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Money Trap: Too Good to Be True

Margie Pensak

Why not buy older houses, renovate them, and flip them for a quick windfall — especially with online webinar estimates of $200,000 profit on each house?

Tuesday, August 15, 2017

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SOUTHERN DISCOMFORT To some, passing a law to haul off a statue of Robert E. Lee and changing the name of the space it occupies from Lee Park to Emancipation Park is a capitulation to the politically correct and, worse, an assault on time-honored Southern values



Name: Shloimy and Ruchy Weiss Age: Mid-to-late 30s Number of Children: 4 Location: Not far from Lakewood


A get-rich-quick scheme that, although it has already been proven to make money for other people, nevertheless involves substantial risk.


Shloimy and Ruchy found themselves in a situation facing many young Orthodox families. Shloimy was a couple years out of kollel, and his income from his kiruv position was covering their costs — but just. There was no wiggle room in their monthly budget. With a growing family and no savings, Shloimy began to cast about for ways of earning some extra cash and building a nest egg.

The national media has devoted hours of coverage and gallons of ink over the past two years to the “house-flipping” rage. With plenty of foreclosed homes still for sale after the 2008 Great Recession, a market opened for the purchase and rehab of these houses by investors hoping to recoup their money by selling the refurbished properties when real-estate values rebound.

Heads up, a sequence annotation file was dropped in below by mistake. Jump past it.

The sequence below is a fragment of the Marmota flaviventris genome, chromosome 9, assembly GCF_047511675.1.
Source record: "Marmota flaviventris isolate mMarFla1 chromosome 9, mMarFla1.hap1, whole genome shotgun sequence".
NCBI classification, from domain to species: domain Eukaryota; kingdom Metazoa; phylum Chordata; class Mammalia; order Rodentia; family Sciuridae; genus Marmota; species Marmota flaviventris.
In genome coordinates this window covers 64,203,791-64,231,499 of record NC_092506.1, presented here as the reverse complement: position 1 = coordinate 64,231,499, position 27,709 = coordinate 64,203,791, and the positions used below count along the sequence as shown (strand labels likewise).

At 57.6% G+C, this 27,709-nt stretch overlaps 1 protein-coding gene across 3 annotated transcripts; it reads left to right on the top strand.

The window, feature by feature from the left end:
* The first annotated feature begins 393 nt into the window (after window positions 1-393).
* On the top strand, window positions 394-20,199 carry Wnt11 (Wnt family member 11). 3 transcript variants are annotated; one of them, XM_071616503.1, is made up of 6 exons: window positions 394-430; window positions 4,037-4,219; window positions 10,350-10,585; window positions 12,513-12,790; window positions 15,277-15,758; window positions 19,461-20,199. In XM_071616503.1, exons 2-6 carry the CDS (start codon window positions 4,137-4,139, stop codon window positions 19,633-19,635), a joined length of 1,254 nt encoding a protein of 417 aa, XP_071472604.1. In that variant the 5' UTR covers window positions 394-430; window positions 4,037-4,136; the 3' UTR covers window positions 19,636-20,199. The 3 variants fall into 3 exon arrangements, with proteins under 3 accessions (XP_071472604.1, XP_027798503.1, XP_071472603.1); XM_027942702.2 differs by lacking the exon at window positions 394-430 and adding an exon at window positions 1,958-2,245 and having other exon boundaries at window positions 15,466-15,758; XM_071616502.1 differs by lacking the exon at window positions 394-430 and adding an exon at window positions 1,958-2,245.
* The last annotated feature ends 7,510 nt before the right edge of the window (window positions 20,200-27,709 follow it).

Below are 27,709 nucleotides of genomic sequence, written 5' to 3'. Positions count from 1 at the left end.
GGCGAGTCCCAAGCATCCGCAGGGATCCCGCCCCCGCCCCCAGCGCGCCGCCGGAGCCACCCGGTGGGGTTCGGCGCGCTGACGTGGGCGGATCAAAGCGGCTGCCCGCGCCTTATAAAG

There’s no doubt about it — house flipping is hot right now. Real-estate analysts report that the practice reached a ten-year high in 2016, with the 193,000 flipped homes accounting for nearly six percent of all residential sales for the year. The trend shows no immediate signs of slowing: In the first quarter of this year, the average gross profit on a flipped house was $58,520.

House flipping is not the only scheme out there promising robust and rapid returns on investment. Established manufacturing concerns in China eager to draw foreign funds — especially dollars — put out lavish promotional materials extolling their financial health and confidently assuring eager but naive Americans that now is the time to climb aboard the bandwagon.

The problem with these schemes, of course, is that they inherently carry substantial risks. Experienced investors know how to weigh these risks — but perhaps more importantly, their balance sheets show the wherewithal to absorb losses as well. Someone lacking the smarts and the pocket change is likely to be overwhelmed by little unforeseen glitches — like a foreclosed house concealing a major structural flaw, or a company located in a faraway jurisdiction with a poorly regulated financial sector.

These problems can lay the perfect trap for an earnest young father looking to strike it rich and provide for his family in style. The siren of these enticements drowns out the little voice inside that cautions: If it sounds too good to be true… it probably is.

Ruchy’s Story

My husband was learning in kollel back when we purchased our home for $220,000. We renovated it and ended up with a really nice home for a great price. A couple of years later, as it became more of a struggle to support our growing family, my husband decided to flip houses as a way to supplement his income. After all, he already had the experience of successfully renovating our own home. An online webinar sweetened the pot by touting potential profits of $200,000. Why not buy older houses and renovate them and then turn them around for a quick windfall? We could even demolish a run-down house and build two new homes on that lot and earn twice the money.

The problem was that we didn’t have any savings at all, or any way to do this. That didn’t stop my husband, though — he was as excited as a kid to get underway. His job didn’t follow a nine-to-five work schedule so he could devote plenty of time to searching out the right opportunities.

I was very, very skeptical about all this, and was not shy about saying so. But my objections that we didn’t have this kind of money just lying around to play with fell on deaf ears. He can be a very impulsive person. I have no clue exactly how he did it, but he somehow borrowed the money for a down payment on a property. (Excerpted from Mishpacha, Issue 673)

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